3) Taste the South in Stewart Penick’s Terrace flaky fried green tomatoes, served with warm pimento cheese.
Plaza Midwood’s main thoroughfare, Central Avenue, tells you everything you need to know about the quirky neighborhood: A magnetic blend of consignment shops, watering holes, tattoo parlors and diners rub elbows with fancier restaurants and retailers. The colorful strip of graffiti-clad buildings invites both daytime exploration and nighttime revelry. A melting pot, both in terms of people and places, Plaza Midwood, like many of Charlotte’s neighborhoods, was once a streetcar suburb. Slow to develop due to its location northeast of Uptown, its official boundaries weren’t established until the 1970s. But by then, two hubs, The Plaza (the borough’s backbone) and Midwood (one of the area’s largest subdivisions), were already one. In the 1990s, a large portion of the western edge of Plaza Midwood was designated a local historic district. With a combination of homes built decades apart, a thriving LGBTQ contingent and welcoming community celebrations like Midwood Maynia, 4th of July Pig Pickin’ and Winter Fling, Plaza Midwood has developed an indelible personality that marries trendy with gritty and old with new.
An afternoon in Plaza Midwood is best spent making your way around the corridor of Central, Thomas and Commonwealth avenues. Shop trendy men’s and women’s threads at Boris+Natasha and abode-brightening accessories at Moxie Mercantile. Next door, stop into the Legion Brewing taproom for a round of Freedom Park pale ale and a board game. Then post up with a pint or Irish cocktail and a burger at The Workman’s Friend.
Sunset spirits on The Peculiar Rabbit’s rooftop are the perfect way to drink in the skyline. When the line at Soul Gastrolounge dies down, scoot up to a table for inventive small plates such as shrimp ceviche and lamb lollipops. Stationed below the popular joint, Twenty-Two combines a contemporary art gallery and a bar. Cap off the evening with live funk, punk or bluegrass tunes at music haunts Snug Harbor and The Rabbit Hole.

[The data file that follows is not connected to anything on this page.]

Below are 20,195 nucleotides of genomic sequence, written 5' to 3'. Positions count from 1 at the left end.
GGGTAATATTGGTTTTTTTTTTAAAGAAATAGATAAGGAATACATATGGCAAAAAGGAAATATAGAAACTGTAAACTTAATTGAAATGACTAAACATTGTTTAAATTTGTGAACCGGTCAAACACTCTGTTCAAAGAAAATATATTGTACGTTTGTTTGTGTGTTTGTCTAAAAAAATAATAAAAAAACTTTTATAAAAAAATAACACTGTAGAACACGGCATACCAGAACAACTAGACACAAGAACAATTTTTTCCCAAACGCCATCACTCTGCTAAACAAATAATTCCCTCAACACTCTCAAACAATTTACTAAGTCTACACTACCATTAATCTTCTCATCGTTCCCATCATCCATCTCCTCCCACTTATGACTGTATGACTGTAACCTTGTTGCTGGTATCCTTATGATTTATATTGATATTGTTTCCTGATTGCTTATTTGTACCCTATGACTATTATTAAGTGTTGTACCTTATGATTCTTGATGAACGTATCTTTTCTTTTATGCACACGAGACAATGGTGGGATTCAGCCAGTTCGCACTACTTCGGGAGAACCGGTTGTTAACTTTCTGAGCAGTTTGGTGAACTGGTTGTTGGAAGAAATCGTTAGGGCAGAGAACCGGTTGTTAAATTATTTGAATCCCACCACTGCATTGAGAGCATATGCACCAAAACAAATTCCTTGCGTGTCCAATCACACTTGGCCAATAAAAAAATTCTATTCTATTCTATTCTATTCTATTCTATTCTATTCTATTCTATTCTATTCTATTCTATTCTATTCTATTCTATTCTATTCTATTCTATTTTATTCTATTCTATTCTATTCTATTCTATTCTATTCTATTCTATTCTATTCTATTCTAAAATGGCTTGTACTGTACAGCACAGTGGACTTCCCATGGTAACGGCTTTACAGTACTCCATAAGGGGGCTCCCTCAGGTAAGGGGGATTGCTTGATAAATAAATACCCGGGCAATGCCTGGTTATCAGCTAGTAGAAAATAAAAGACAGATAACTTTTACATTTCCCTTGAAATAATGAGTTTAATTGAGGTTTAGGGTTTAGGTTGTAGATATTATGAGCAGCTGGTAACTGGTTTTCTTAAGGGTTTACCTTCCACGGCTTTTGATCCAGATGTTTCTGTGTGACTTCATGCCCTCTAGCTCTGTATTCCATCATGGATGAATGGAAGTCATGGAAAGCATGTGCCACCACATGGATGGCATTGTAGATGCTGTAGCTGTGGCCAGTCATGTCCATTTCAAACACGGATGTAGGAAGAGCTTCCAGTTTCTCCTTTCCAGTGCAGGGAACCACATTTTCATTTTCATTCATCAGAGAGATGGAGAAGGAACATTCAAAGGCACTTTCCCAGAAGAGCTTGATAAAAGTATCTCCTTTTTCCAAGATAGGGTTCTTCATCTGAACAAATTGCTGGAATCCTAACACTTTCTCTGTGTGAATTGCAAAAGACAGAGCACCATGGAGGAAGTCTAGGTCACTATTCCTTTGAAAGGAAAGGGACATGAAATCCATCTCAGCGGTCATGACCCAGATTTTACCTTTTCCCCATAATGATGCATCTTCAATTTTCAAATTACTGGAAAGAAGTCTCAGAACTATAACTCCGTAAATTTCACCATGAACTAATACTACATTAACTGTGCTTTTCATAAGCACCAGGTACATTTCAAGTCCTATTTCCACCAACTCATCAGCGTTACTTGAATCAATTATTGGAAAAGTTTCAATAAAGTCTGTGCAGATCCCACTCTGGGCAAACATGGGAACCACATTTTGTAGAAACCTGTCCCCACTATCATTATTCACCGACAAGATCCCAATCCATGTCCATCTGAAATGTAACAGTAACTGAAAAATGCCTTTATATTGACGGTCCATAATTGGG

1) Relish the rich Black Angus raw tenderloin and white truffle oil in Bistro La Bon’s beef carpaccio.
2) Fill up your plate with Yama Izakaya’s edamame; the hot (and salty) commodity isn’t easy to share.
3) Sop up Moo & Brew’s addictive sundried tomato ranch with beer-battered Midwest cheese curds.
With far-reaching academic, business and international communities, University City is essentially (but not officially) its own city. In North Charlotte, the neighborhood is named for one shining tenant: The University of North Carolina at Charlotte, open since 1946. Despite its proximity to the city, the university and its lively student culture have brought college town spirit—not to mention fun pubs, dining hotspots and extensive retail—to the area. On Saturdays during football season, academics, students and residents come together to support the Charlotte 49ers. Crowds dressed in green, white and gold pile into Jerry Richardson Stadium to cheer on the relatively new program, founded in 2013. During the week, the neighborhood is all business. With more than 20 regional offices for Fortune 500 companies in this area, the stately University Executive Park, University Research Park and Innovation Park employ thousands, and the completion of the 9.3-mile LYNX Blue Line light rail extension makes access to Center City faster than ever.
Spot birds and botanicals while hiking through Reedy Creek Nature Center and Preserve’s pine tree-shaded trails and paths. Afterward, cool off with a melty afternoon treat at Ninety’s Sandwiches & Ice Cream. The longtime neighborhood gem puts creative spins on sweet classics. Think macaron ice cream sandwiches. Later on, dive into the area’s international scene at Le Kebab Grill, a Middle Eastern joint serving flavorful falafel, tabbouleh and shawarma. As the name implies, the grilled kebab dishes are the standouts.
Live music, a comfy living room and libations to suit every taste (wine by the bottle and glass as well as hundreds of brews) draw nightly crowds to The Wine Vault. Dinner calls for a stop at Ciro’s Italian Restaurant, where the Cornielle family has been plating generous portions of Italian cuisine since 1995. A magnet for the college crowd, Flying Saucer Draught Emporium invites cold-one connoisseurs to share in late-night camaraderie. Join the UFO beer club to keep track of the number of beers you’ve tried; members who reach 200 earn a Ring of Honor, which is displayed on the bar’s wall.